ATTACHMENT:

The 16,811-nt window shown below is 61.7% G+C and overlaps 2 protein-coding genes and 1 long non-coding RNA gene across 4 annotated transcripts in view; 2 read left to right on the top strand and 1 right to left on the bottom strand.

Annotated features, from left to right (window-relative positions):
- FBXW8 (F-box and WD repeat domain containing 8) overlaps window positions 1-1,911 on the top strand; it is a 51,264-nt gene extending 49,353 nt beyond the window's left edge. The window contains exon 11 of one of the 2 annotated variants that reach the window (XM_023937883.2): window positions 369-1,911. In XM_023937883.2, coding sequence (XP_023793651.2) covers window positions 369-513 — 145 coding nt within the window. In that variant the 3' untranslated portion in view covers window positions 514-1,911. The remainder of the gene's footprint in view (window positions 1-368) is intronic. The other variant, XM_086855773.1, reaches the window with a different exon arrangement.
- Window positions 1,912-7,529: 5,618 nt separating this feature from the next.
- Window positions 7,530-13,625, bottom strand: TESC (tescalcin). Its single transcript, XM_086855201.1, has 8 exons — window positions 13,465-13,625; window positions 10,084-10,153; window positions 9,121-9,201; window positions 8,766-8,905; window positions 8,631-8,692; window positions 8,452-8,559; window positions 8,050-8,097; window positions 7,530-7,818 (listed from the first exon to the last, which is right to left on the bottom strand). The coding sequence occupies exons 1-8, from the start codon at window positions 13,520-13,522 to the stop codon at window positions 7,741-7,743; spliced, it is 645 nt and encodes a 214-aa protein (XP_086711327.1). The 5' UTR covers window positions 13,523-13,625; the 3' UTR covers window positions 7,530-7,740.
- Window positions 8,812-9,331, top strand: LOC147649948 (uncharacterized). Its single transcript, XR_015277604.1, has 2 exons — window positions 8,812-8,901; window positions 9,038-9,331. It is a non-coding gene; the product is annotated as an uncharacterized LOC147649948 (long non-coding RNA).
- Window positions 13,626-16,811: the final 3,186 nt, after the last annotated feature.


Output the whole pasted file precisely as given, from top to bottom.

The 16,811-nt window shown below is 61.7% G+C and overlaps 2 protein-coding genes and 1 long non-coding RNA gene across 4 annotated transcripts in view; 2 read left to right on the top strand and 1 right to left on the bottom strand.

Annotated features, from left to right (window-relative positions):
- FBXW8 (F-box and WD repeat domain containing 8) overlaps window positions 1-1,911 on the top strand; it is a 51,264-nt gene extending 49,353 nt beyond the window's left edge. The window contains exon 11 of one of the 2 annotated variants that reach the window (XM_023937883.2): window positions 369-1,911. In XM_023937883.2, coding sequence (XP_023793651.2) covers window positions 369-513 — 145 coding nt within the window. In that variant the 3' untranslated portion in view covers window positions 514-1,911. The remainder of the gene's footprint in view (window positions 1-368) is intronic. The other variant, XM_086855773.1, reaches the window with a different exon arrangement.
- Window positions 1,912-7,529: 5,618 nt separating this feature from the next.
- Window positions 7,530-13,625, bottom strand: TESC (tescalcin). Its single transcript, XM_086855201.1, has 8 exons — window positions 13,465-13,625; window positions 10,084-10,153; window positions 9,121-9,201; window positions 8,766-8,905; window positions 8,631-8,692; window positions 8,452-8,559; window positions 8,050-8,097; window positions 7,530-7,818 (listed from the first exon to the last, which is right to left on the bottom strand). The coding sequence occupies exons 1-8, from the start codon at window positions 13,520-13,522 to the stop codon at window positions 7,741-7,743; spliced, it is 645 nt and encodes a 214-aa protein (XP_086711327.1). The 5' UTR covers window positions 13,523-13,625; the 3' UTR covers window positions 7,530-7,740.
- Window positions 8,812-9,331, top strand: LOC147649948 (uncharacterized). Its single transcript, XR_015277604.1, has 2 exons — window positions 8,812-8,901; window positions 9,038-9,331. It is a non-coding gene; the product is annotated as an uncharacterized LOC147649948 (long non-coding RNA).
- Window positions 13,626-16,811: the final 3,186 nt, after the last annotated feature.